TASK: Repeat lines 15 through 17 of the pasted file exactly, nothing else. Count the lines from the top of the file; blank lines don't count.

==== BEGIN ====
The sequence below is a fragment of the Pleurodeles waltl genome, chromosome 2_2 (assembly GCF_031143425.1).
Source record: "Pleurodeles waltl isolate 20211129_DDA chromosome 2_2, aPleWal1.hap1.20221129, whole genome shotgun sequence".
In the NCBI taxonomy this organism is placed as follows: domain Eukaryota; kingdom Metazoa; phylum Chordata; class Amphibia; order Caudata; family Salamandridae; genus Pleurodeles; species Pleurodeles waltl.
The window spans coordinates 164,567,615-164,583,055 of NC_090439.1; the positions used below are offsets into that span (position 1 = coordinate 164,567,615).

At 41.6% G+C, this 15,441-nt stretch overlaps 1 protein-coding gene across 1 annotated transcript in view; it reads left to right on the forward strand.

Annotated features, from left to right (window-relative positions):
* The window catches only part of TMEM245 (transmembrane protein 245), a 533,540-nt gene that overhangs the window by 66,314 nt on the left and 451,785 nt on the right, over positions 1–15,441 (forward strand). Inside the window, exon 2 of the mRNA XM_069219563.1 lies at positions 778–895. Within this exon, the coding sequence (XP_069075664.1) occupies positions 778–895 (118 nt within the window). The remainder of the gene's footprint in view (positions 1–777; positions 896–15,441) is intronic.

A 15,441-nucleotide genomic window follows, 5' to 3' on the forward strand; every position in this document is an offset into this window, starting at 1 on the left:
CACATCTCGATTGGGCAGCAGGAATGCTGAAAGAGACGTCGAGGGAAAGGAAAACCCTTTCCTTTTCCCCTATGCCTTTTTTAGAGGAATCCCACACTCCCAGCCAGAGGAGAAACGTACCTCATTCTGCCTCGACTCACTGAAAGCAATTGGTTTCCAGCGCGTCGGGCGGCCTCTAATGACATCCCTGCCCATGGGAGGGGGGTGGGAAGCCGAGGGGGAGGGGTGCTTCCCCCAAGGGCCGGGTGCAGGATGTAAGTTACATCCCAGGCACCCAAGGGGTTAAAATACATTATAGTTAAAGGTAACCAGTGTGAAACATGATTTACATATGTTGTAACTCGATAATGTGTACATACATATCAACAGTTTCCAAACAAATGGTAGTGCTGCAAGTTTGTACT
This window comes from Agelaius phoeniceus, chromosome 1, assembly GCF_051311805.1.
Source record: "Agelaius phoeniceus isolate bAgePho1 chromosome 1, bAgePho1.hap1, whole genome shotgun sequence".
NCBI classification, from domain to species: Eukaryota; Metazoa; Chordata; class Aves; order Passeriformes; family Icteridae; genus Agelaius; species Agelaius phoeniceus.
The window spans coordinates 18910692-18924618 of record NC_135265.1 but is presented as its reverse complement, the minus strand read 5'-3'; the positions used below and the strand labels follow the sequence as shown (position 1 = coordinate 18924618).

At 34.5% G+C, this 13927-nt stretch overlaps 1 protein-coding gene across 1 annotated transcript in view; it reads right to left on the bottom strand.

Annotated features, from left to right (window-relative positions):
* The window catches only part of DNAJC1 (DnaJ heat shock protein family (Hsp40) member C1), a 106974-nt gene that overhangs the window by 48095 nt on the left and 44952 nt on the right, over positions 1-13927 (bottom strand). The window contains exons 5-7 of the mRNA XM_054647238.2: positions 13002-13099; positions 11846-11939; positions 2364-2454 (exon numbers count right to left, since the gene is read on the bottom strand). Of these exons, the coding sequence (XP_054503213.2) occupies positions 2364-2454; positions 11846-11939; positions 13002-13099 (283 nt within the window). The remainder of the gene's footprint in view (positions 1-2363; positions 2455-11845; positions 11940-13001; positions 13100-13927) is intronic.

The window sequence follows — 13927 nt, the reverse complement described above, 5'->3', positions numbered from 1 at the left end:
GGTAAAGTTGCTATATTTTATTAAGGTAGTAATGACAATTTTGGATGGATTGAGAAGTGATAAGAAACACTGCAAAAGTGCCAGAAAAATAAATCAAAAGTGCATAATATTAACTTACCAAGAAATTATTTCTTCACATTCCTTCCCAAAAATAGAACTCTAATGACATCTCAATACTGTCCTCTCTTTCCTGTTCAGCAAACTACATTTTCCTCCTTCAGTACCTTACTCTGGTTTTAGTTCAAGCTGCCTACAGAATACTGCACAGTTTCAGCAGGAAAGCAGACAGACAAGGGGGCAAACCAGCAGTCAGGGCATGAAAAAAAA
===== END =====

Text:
Annotated features, from left to right (window-relative positions):
* The window catches only part of DNAJC1 (DnaJ heat shock protein family (Hsp40) member C1), a 106974-nt gene that overhangs the window by 48095 nt on the left and 44952 nt on the right, over positions 1-13927 (bottom strand). The window contains exons 5-7 of the mRNA XM_054647238.2: positions 13002-13099; positions 11846-11939; positions 2364-2454 (exon numbers count right to left, since the gene is read on the bottom strand). Of these exons, the coding sequence (XP_054503213.2) occupies positions 2364-2454; positions 11846-11939; positions 13002-13099 (283 nt within the window). The remainder of the gene's footprint in view (positions 1-2363; positions 2455-11845; positions 11940-13001; positions 13100-13927) is intronic.

The window sequence follows — 13927 nt, the reverse complement described above, 5'->3', positions numbered from 1 at the left end: